Aside from the button scheme, the game plays exactly as it did on the Wii. Battles are fought in real time with characters attacking automatically until I give them specific commands, and I can unleash more powerful attacks by chaining with members of my party. All of the Wii's mechanics are here in the 3DS version, and it blows my mind how successful they were. Somehow the dev team found a happy medium on the New Nintendo 3DS, as button placement feels natural and comfortable in every aspect of control. There were a few times that I would accidentally enter a battle with an enemy 100 yards away from my party or open a menu instead of talking to a NPC, but I made those mistakes in the beginning of the Wii version too, so I quickly overcame them.
While the gameplay came through unscathed, the visual fidelity understandably had to take a few steps back. That's not to say the same still doesn't look wonderful (because it does), but resolution and color both had to be sacrified to make the game work. The graphical cutbacks are most apparent, of all places, in the character's faces. While the Wii version never had precise facial expressions itself, there was still definition in facial structure during cutscenes. Here the characters looked like they came from Ocarina of Time, their faces forced inward until they're almost flat. It's a minor detail, one that in 2010 would have been nothing to even mention, but in 2015 it sticks out like a sore thumb.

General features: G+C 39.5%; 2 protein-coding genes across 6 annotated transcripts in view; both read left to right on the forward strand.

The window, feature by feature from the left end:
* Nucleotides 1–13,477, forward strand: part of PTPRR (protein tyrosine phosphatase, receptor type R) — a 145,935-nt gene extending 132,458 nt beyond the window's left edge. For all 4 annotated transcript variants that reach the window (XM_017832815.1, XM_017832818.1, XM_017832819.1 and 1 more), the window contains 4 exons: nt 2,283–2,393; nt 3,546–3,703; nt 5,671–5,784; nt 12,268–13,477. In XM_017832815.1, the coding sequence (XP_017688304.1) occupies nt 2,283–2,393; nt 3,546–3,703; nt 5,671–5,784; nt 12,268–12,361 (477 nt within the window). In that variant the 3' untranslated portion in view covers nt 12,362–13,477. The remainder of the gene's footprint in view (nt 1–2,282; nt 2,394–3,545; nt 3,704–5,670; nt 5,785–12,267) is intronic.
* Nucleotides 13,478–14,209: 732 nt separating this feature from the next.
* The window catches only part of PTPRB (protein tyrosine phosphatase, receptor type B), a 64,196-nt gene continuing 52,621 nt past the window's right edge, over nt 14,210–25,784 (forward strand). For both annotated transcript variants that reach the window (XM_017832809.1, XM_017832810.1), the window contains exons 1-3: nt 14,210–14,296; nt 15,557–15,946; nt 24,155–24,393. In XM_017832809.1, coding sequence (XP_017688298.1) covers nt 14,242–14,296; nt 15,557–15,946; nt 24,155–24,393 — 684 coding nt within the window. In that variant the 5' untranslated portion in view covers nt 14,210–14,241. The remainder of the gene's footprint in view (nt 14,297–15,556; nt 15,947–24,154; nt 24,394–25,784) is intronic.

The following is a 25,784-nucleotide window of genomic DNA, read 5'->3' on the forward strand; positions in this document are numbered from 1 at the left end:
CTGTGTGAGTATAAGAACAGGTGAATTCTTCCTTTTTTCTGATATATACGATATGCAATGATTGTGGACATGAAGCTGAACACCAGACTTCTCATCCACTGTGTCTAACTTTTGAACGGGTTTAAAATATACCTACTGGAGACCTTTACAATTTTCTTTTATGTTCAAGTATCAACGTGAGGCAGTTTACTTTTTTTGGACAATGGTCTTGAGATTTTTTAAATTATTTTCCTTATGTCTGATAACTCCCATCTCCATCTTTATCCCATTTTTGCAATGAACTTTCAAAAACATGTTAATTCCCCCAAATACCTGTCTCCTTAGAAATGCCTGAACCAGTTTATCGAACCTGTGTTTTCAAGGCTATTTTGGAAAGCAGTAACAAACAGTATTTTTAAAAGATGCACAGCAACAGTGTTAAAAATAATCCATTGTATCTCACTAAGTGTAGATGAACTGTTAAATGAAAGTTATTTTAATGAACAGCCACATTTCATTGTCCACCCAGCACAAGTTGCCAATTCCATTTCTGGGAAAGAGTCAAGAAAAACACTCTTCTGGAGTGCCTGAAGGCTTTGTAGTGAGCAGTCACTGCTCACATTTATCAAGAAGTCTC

The world of Xenoblade Chronicles, however, is still as massive and beautiful as it ever was. Every single area brims with color and stretches out as far as the eye can see, making this one of the most impressive handheld RPGs available. I'm pretty sure every detail from the world in the Wii version made its way unscathed into the 3DS version, as I have yet to find any part of any environment that doesn't look as good as it did before. Now that I think about it, limiting the character's facial structure (which is only seen a few times in cutscenes) makes a lot more sense that limiting the world I play in (which I see all the time), so I have to give them a pass.